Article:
8) You can “shop your home” for accessories that might be stored in your basement or attic (or your glassware cabinets), create dramatic ones using basic materials such as clear vases or urns filled with colored beads, flowering branches, decorative balls, pinecones, seashells, etc., or shop for inexpensive accessories at stores such as HomeGoods, Marshalls, TJ Maxx, Pier 1, West Elm, Pottery Barn, Target, Walmart, or KMart.

Adding white pillows and decorative plants and a box add warmth to this formerly “blah” room.

Wall Color Makes A Difference, Staging or Decorating!

In this home, just changing the color on the walls from dark red to light gold grasscloth wallpaper made a big difference! This room only has light on the northeast side from French doors into a sunroom, so the red made the room cozy but dark, especially considering the beamed ceiling. The homeowner also lightened and brightened this room with new recessed lights, and we will likely be adding 3 lamps (combo of table and floor) later. Now this room looks more sophisticated and would be more appealing to buyers as well.

Too dark room

Color Lightens Room

Light Gold Grasscloth Brightens Room

Re-Use, Re-Fresh with One-Day Makeovers

If you’re looking for an inexpensive and easy way to refresh and revive your home to make the most of your space, a one-day makeover is a great solution! First, I’ll interview you by phone about your goals, style, favorite colors, and anything that bugs you about your space, and then make an appointment to come see your house and assess it in person. Depending on what we discuss and decide about your space, I will give you a list of suggestions such as new paint colors or adding crown moldings, new drapes, slip-covers, bedding, etc., and/or I can start re-arranging furniture, art, accessories, rugs, etc. right on the spot to make your home “feel” better. This is a great, inexpensive option that typically costs less than a nice weekend away and results in a house you’ll be happy to show off AND come home to!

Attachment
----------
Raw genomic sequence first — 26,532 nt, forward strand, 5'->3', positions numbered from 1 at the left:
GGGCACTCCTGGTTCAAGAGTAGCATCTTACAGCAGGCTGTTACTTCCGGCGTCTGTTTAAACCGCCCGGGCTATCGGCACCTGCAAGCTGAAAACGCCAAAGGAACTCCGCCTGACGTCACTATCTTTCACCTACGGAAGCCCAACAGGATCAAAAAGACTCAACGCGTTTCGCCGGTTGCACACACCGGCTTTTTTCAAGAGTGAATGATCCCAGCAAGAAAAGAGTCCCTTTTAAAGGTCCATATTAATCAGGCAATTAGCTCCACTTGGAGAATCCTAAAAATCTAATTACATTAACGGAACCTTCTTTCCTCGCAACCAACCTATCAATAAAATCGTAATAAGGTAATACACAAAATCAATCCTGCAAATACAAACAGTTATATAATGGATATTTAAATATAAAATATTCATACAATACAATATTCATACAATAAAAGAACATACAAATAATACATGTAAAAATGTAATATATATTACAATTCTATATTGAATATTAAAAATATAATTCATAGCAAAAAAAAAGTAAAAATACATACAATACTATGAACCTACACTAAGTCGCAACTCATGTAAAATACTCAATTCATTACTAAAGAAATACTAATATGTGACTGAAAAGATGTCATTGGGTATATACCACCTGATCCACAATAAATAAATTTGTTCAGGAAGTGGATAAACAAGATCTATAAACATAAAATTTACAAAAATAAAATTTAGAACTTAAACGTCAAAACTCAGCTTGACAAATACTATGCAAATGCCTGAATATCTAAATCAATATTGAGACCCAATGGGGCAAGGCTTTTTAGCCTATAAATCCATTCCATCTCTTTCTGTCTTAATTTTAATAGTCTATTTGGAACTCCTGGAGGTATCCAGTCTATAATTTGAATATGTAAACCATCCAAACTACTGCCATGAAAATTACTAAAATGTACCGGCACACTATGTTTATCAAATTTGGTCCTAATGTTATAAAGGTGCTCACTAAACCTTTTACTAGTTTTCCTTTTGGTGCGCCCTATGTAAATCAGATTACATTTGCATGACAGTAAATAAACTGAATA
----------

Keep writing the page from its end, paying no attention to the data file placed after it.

Get More Money When You Sell

Sellers who invest even just a few hundred dollars in getting their homes staged and prepared for the market typically get back at least 4-5 times that investment in a higher sales price. As in most areas of life, it takes money to make money! Of course, repairs, deferred maintenance, and cleaning and painting must be done for staging to make sense. If there’s truly not enough money in the budget to do both, repairs and cleaning take precedence.
That being said, staging is “visual merchandising” of your home and you must emotionally detach from your home in order to prepare it as a product for sale that will appeal to the most buyers. I’m happy to explain to homeowners about WHY I move or remove furniture, change out artwork and accessories, update bedding and pillows, etc. — it’s not about how you live when it’s time to sell, it’s about how your home should look to help grab buyers’ attention in a positive way. The better your house looks, the more interest it will generate from buyers and agents, and the more offers it will bring in — as long as the price is in line with comparable properties. Your agent will do that research and can guide you to set the right price — in this market, setting a high price almost always backfires to your home sitting months, even years, on the market. It’s better to set the price right at market price — or even slightly lower — right at the start of listing in order to stir up huge interest and possibly a bidding war.
Presentation and price always go hand-in-hand in a down market.

Make Your Lighting Shine!